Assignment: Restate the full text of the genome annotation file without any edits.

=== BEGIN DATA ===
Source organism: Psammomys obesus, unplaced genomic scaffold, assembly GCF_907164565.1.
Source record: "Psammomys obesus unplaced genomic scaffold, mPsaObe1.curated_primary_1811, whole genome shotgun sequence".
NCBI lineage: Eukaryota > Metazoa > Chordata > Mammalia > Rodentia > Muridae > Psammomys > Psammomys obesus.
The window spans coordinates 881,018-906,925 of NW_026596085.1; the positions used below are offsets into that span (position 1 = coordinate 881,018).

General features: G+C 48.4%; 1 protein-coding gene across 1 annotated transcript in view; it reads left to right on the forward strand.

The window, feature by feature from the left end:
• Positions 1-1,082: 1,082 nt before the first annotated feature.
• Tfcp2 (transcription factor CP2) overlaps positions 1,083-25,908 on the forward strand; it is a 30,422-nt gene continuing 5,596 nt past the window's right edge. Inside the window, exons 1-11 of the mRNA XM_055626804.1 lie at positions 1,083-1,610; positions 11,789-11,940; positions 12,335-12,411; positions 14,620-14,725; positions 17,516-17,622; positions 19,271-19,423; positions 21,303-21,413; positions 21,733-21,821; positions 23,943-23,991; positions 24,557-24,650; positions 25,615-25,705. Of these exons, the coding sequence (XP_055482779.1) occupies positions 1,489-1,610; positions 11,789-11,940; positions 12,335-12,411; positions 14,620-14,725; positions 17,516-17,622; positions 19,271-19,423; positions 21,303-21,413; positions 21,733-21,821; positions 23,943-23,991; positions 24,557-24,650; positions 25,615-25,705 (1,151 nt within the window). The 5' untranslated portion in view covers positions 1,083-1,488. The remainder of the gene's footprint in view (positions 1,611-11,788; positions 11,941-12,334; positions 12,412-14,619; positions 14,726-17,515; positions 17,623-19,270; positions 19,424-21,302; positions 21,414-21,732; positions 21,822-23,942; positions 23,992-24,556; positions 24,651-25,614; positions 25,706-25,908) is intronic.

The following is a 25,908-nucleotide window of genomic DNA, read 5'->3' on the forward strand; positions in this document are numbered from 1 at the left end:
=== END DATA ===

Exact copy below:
Source organism: Psammomys obesus, unplaced genomic scaffold, assembly GCF_907164565.1.
Source record: "Psammomys obesus unplaced genomic scaffold, mPsaObe1.curated_primary_1811, whole genome shotgun sequence".
NCBI lineage: Eukaryota > Metazoa > Chordata > Mammalia > Rodentia > Muridae > Psammomys > Psammomys obesus.
The window spans coordinates 881,018-906,925 of NW_026596085.1; the positions used below are offsets into that span (position 1 = coordinate 881,018).

General features: G+C 48.4%; 1 protein-coding gene across 1 annotated transcript in view; it reads left to right on the forward strand.

The window, feature by feature from the left end:
• Positions 1-1,082: 1,082 nt before the first annotated feature.
• Tfcp2 (transcription factor CP2) overlaps positions 1,083-25,908 on the forward strand; it is a 30,422-nt gene continuing 5,596 nt past the window's right edge. Inside the window, exons 1-11 of the mRNA XM_055626804.1 lie at positions 1,083-1,610; positions 11,789-11,940; positions 12,335-12,411; positions 14,620-14,725; positions 17,516-17,622; positions 19,271-19,423; positions 21,303-21,413; positions 21,733-21,821; positions 23,943-23,991; positions 24,557-24,650; positions 25,615-25,705. Of these exons, the coding sequence (XP_055482779.1) occupies positions 1,489-1,610; positions 11,789-11,940; positions 12,335-12,411; positions 14,620-14,725; positions 17,516-17,622; positions 19,271-19,423; positions 21,303-21,413; positions 21,733-21,821; positions 23,943-23,991; positions 24,557-24,650; positions 25,615-25,705 (1,151 nt within the window). The 5' untranslated portion in view covers positions 1,083-1,488. The remainder of the gene's footprint in view (positions 1,611-11,788; positions 11,941-12,334; positions 12,412-14,619; positions 14,726-17,515; positions 17,623-19,270; positions 19,424-21,302; positions 21,414-21,732; positions 21,822-23,942; positions 23,992-24,556; positions 24,651-25,614; positions 25,706-25,908) is intronic.

The following is a 25,908-nucleotide window of genomic DNA, read 5'->3' on the forward strand; positions in this document are numbered from 1 at the left end: